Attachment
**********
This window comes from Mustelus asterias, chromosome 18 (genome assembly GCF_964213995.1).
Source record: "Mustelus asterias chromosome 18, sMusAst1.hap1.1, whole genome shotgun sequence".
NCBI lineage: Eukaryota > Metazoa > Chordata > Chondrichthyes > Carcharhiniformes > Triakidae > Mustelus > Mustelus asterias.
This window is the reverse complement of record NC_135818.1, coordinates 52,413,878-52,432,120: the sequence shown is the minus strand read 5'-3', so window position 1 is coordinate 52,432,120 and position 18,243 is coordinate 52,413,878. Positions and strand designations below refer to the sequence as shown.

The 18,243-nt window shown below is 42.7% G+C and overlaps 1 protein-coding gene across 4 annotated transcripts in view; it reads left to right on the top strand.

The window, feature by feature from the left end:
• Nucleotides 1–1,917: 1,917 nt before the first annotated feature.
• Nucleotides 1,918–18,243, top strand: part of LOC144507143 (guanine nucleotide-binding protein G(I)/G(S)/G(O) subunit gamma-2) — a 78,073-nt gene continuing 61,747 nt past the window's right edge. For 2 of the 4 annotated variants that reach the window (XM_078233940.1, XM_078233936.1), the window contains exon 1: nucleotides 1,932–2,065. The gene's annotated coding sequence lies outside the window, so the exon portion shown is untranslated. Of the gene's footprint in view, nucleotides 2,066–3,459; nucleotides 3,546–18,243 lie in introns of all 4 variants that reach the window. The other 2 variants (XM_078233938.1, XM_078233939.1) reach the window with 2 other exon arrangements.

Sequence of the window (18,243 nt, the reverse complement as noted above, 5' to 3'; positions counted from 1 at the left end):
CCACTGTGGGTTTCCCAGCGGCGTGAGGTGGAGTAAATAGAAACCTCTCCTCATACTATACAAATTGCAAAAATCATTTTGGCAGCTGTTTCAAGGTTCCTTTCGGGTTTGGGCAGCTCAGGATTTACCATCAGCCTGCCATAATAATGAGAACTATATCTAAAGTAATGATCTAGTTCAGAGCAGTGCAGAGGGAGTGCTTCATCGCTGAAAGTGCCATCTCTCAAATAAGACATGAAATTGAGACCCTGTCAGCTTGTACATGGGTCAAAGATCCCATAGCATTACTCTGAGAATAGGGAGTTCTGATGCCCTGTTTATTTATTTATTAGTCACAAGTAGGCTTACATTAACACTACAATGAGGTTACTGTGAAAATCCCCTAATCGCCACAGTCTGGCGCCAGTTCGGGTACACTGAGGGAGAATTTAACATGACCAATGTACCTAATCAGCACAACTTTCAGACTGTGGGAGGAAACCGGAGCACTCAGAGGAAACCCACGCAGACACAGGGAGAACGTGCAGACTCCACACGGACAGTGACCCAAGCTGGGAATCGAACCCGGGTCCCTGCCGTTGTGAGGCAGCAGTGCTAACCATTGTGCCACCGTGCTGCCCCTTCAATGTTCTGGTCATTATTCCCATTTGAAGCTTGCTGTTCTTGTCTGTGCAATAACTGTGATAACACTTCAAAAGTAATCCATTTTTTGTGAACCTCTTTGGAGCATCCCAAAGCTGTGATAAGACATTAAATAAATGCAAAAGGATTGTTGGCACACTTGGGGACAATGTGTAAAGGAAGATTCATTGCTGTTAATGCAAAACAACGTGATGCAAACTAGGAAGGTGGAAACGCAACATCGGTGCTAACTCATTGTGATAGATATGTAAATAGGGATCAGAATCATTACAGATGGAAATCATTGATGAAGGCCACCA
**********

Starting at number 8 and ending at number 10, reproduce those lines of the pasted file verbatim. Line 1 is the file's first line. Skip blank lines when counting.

• Nucleotides 1,918–18,243, top strand: part of LOC144507143 (guanine nucleotide-binding protein G(I)/G(S)/G(O) subunit gamma-2) — a 78,073-nt gene continuing 61,747 nt past the window's right edge. For 2 of the 4 annotated variants that reach the window (XM_078233940.1, XM_078233936.1), the window contains exon 1: nucleotides 1,932–2,065. The gene's annotated coding sequence lies outside the window, so the exon portion shown is untranslated. Of the gene's footprint in view, nucleotides 2,066–3,459; nucleotides 3,546–18,243 lie in introns of all 4 variants that reach the window. The other 2 variants (XM_078233938.1, XM_078233939.1) reach the window with 2 other exon arrangements.

Sequence of the window (18,243 nt, the reverse complement as noted above, 5' to 3'; positions counted from 1 at the left end):
CCACTGTGGGTTTCCCAGCGGCGTGAGGTGGAGTAAATAGAAACCTCTCCTCATACTATACAAATTGCAAAAATCATTTTGGCAGCTGTTTCAAGGTTCCTTTCGGGTTTGGGCAGCTCAGGATTTACCATCAGCCTGCCATAATAATGAGAACTATATCTAAAGTAATGATCTAGTTCAGAGCAGTGCAGAGGGAGTGCTTCATCGCTGAAAGTGCCATCTCTCAAATAAGACATGAAATTGAGACCCTGTCAGCTTGTACATGGGTCAAAGATCCCATAGCATTACTCTGAGAATAGGGAGTTCTGATGCCCTGTTTATTTATTTATTAGTCACAAGTAGGCTTACATTAACACTACAATGAGGTTACTGTGAAAATCCCCTAATCGCCACAGTCTGGCGCCAGTTCGGGTACACTGAGGGAGAATTTAACATGACCAATGTACCTAATCAGCACAACTTTCAGACTGTGGGAGGAAACCGGAGCACTCAGAGGAAACCCACGCAGACACAGGGAGAACGTGCAGACTCCACACGGACAGTGACCCAAGCTGGGAATCGAACCCGGGTCCCTGCCGTTGTGAGGCAGCAGTGCTAACCATTGTGCCACCGTGCTGCCCCTTCAATGTTCTGGTCATTATTCCCATTTGAAGCTTGCTGTTCTTGTCTGTGCAATAACTGTGATAACACTTCAAAAGTAATCCATTTTTTGTGAACCTCTTTGGAGCATCCCAAAGCTGTGATAAGACATTAAATAAATGCAAAAGGATTGTTGGCACACTTGGGGACAATGTGTAAAGGAAGATTCATTGCTGTTAATGCAAAACAACGTGATGCAAACTAGGAAGGTGGAAACGCAACATCGGTGCTAACTCATTGTGATAGATATGTAAATAGGGATCAGAATCATTACAGATGGAAATCATTGATGAAGGCCACCA